State Department Reviews Jordan-israel Relations; Hopes for Peace
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State Department Reviews Jordan-israel Relations; Hopes for Peace

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Israel-Jordan relations are reviewed in a study published today by the State Department in which American hopes for a “definitive and just” Arab-Israel peace is expressed. The statement recalls that King Abdullah of Jordan had advocated peace with Israel but was assassinated in 1951 for this move.

“The exact location of the Jordan-Israel border has not been finally determined,” the State Department stresses. It also points out that “there remain unsettled such serious questions as the future of almost 900,000 Arabs–about half of whom are now in Jordan–who left their homes in Israel during the fighting, the establishment of friendly relations and the resumption of trade, the status of Jerusalem, as well as the location of permanent boundary lines.”

The study reports that Arab refugees in Jordan, under certain circumstances, might wish to remain there in preference to returning to Israel. “While many cling passionately to claims for repatriation, experienced observers have said that most of the refugees would actually prefer to stay in Jordan provided they could get adequate compensation for abandoned lands and property and aid in getting a fresh start,” the State Department review says It notes, however, that “until more arable land can be made available, it is doubtful if Jordan can absorb these refugees. Jordan’s great hope lies in irrigation development from the Jordan and Yarmuk Rivers.”

Even though the signing of a formal treaty of peace between Jordan and Israel may be a still-distant hope, the report says, “it now appears possible to solve the problems of Jordan water needs without such a treaty.” In any event, it declares, the United States will continue efforts to bring about “an equitable sharing of the disputed waters and their development for the benefit of the peoples concerned.”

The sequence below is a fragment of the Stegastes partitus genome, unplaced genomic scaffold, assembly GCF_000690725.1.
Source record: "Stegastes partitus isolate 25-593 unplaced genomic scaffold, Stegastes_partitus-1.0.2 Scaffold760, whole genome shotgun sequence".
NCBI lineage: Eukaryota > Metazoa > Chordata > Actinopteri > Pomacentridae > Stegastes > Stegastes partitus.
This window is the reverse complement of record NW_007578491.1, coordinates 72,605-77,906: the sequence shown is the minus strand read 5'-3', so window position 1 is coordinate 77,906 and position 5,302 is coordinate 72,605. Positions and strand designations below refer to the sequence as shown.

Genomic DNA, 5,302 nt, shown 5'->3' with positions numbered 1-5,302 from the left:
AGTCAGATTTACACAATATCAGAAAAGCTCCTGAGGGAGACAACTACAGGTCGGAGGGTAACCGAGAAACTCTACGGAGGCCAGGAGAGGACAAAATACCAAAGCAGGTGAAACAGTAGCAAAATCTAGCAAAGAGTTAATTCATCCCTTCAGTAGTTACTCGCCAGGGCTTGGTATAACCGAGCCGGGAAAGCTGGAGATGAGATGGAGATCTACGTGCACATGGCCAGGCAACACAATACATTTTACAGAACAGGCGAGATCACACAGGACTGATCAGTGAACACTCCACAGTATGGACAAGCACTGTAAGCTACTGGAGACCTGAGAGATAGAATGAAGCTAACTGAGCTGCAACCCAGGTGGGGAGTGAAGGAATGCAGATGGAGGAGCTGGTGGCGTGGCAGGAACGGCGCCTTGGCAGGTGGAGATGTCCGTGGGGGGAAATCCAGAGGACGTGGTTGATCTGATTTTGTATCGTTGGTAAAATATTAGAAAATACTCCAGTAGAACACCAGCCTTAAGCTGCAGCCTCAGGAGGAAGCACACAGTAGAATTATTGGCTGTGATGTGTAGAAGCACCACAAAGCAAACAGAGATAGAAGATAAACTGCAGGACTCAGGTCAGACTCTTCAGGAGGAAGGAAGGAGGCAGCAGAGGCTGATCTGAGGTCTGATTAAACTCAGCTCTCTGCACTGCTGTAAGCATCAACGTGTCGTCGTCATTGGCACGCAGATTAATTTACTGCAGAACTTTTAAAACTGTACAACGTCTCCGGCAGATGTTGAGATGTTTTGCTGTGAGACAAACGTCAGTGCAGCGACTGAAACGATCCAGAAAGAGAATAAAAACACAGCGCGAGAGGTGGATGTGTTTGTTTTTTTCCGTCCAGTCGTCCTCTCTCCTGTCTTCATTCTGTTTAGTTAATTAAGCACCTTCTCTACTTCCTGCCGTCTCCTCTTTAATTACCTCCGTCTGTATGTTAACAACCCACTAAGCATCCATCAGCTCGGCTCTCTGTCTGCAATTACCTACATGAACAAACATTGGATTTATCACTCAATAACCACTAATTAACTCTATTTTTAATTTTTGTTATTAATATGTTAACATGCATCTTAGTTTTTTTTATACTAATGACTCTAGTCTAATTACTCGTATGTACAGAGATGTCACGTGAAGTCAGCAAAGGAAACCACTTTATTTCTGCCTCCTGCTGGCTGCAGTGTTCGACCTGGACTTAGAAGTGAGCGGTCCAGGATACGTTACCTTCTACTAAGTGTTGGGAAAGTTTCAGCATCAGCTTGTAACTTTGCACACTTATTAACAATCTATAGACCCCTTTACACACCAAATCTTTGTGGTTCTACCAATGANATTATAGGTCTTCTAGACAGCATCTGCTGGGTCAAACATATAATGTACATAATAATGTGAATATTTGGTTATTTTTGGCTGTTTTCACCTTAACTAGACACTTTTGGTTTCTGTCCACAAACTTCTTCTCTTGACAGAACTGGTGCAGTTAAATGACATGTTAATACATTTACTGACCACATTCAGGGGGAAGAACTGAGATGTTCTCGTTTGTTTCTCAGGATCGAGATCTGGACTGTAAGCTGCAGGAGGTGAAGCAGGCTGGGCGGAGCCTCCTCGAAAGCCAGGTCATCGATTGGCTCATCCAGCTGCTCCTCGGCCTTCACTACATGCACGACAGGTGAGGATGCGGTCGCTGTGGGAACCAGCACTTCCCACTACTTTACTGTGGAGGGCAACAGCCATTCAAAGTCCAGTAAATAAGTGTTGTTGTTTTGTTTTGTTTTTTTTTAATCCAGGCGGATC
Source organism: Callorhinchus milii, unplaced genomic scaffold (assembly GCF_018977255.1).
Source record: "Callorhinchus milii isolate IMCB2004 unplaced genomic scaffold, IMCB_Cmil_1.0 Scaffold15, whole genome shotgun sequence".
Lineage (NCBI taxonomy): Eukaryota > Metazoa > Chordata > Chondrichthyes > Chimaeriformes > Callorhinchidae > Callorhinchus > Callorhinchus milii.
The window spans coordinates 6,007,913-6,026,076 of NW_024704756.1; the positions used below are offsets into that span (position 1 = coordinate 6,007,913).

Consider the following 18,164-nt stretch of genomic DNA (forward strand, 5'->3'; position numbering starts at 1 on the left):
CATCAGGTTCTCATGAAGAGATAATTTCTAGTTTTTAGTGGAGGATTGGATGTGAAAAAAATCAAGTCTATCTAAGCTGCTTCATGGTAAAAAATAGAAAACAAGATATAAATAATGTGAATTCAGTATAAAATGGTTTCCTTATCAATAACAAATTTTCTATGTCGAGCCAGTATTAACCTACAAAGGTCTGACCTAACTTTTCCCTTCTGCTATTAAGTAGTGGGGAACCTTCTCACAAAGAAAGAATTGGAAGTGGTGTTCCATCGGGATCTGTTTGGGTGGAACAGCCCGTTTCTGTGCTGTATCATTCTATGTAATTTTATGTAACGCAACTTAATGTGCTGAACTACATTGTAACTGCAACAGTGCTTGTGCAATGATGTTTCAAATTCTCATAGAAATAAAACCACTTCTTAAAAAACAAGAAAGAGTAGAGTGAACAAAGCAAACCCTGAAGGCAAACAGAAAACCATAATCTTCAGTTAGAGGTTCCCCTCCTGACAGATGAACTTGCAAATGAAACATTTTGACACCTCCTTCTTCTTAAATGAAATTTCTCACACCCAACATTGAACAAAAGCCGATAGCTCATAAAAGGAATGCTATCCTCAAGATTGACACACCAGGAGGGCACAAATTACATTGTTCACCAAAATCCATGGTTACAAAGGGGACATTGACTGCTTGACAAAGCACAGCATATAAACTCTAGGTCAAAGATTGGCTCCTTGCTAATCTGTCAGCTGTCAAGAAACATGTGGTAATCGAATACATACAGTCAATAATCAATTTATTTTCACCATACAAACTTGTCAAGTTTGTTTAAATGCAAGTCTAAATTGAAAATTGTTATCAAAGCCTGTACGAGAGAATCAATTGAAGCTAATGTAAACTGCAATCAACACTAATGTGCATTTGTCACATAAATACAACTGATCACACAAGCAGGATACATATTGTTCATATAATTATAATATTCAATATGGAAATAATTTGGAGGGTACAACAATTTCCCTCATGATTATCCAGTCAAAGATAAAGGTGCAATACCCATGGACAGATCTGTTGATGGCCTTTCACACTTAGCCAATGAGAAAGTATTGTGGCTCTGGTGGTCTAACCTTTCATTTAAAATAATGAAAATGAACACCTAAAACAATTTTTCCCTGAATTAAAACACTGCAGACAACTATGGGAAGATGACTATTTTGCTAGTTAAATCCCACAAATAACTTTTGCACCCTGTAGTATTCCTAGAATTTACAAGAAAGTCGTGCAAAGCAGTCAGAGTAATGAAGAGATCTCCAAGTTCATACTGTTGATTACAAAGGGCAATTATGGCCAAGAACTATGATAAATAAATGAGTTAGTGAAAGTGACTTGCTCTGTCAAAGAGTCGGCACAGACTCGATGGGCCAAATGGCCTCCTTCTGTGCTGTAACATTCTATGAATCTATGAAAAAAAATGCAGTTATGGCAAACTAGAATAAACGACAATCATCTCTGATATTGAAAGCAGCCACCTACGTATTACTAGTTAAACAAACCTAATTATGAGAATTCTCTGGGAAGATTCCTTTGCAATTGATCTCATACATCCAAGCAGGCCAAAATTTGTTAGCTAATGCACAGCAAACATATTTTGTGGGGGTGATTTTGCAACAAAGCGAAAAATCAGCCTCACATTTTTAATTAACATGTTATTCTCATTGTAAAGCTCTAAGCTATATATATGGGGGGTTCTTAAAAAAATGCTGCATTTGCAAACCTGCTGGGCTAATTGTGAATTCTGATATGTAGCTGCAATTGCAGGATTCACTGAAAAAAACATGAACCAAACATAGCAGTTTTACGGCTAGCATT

The State Department traces the United Nations partition plan and recalls that “Jerusalem and its environs were slated for territorial internationalization.” It adds that “many Zionist groups wanted still more territory than the plan proposed. Others of Jewish faith both in and out of Palestine, voiced objections to partition on the grounds that it was not necessary to achieve independence as a separate political unit in order to preserve identities that are essentially spiritual. However, most Zionist leaders acquiesced in the plan because it gave them the long-sought opportunity of founding a nation in the area.”

Today the report says, the unresolved Arab-Israel issue “is weakening the area to the detriment of the security of the free world. This is among the chief reasons why the United States hopes for a definitive and just peace between the parties.”

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